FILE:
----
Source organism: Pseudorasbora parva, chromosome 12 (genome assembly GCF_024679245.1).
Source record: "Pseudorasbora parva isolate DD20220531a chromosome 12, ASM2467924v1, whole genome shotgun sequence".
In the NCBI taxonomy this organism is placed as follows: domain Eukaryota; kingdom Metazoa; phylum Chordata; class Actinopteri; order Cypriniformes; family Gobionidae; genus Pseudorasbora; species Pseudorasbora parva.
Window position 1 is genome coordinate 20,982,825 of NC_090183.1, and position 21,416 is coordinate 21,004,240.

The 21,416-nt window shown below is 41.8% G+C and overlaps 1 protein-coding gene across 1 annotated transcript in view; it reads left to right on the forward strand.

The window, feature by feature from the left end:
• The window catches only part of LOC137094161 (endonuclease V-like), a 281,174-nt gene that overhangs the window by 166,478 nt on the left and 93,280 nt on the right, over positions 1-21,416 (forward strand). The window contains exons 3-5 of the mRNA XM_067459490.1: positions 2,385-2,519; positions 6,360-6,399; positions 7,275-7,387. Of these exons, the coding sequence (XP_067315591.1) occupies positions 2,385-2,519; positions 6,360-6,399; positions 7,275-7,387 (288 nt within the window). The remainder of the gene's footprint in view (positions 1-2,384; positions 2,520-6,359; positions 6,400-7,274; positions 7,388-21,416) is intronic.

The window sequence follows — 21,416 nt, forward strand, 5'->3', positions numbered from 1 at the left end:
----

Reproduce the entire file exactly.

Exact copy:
Source organism: Pseudorasbora parva, chromosome 12 (genome assembly GCF_024679245.1).
Source record: "Pseudorasbora parva isolate DD20220531a chromosome 12, ASM2467924v1, whole genome shotgun sequence".
In the NCBI taxonomy this organism is placed as follows: domain Eukaryota; kingdom Metazoa; phylum Chordata; class Actinopteri; order Cypriniformes; family Gobionidae; genus Pseudorasbora; species Pseudorasbora parva.
Window position 1 is genome coordinate 20,982,825 of NC_090183.1, and position 21,416 is coordinate 21,004,240.

The 21,416-nt window shown below is 41.8% G+C and overlaps 1 protein-coding gene across 1 annotated transcript in view; it reads left to right on the forward strand.

The window, feature by feature from the left end:
• The window catches only part of LOC137094161 (endonuclease V-like), a 281,174-nt gene that overhangs the window by 166,478 nt on the left and 93,280 nt on the right, over positions 1-21,416 (forward strand). The window contains exons 3-5 of the mRNA XM_067459490.1: positions 2,385-2,519; positions 6,360-6,399; positions 7,275-7,387. Of these exons, the coding sequence (XP_067315591.1) occupies positions 2,385-2,519; positions 6,360-6,399; positions 7,275-7,387 (288 nt within the window). The remainder of the gene's footprint in view (positions 1-2,384; positions 2,520-6,359; positions 6,400-7,274; positions 7,388-21,416) is intronic.

The window sequence follows — 21,416 nt, forward strand, 5'->3', positions numbered from 1 at the left end: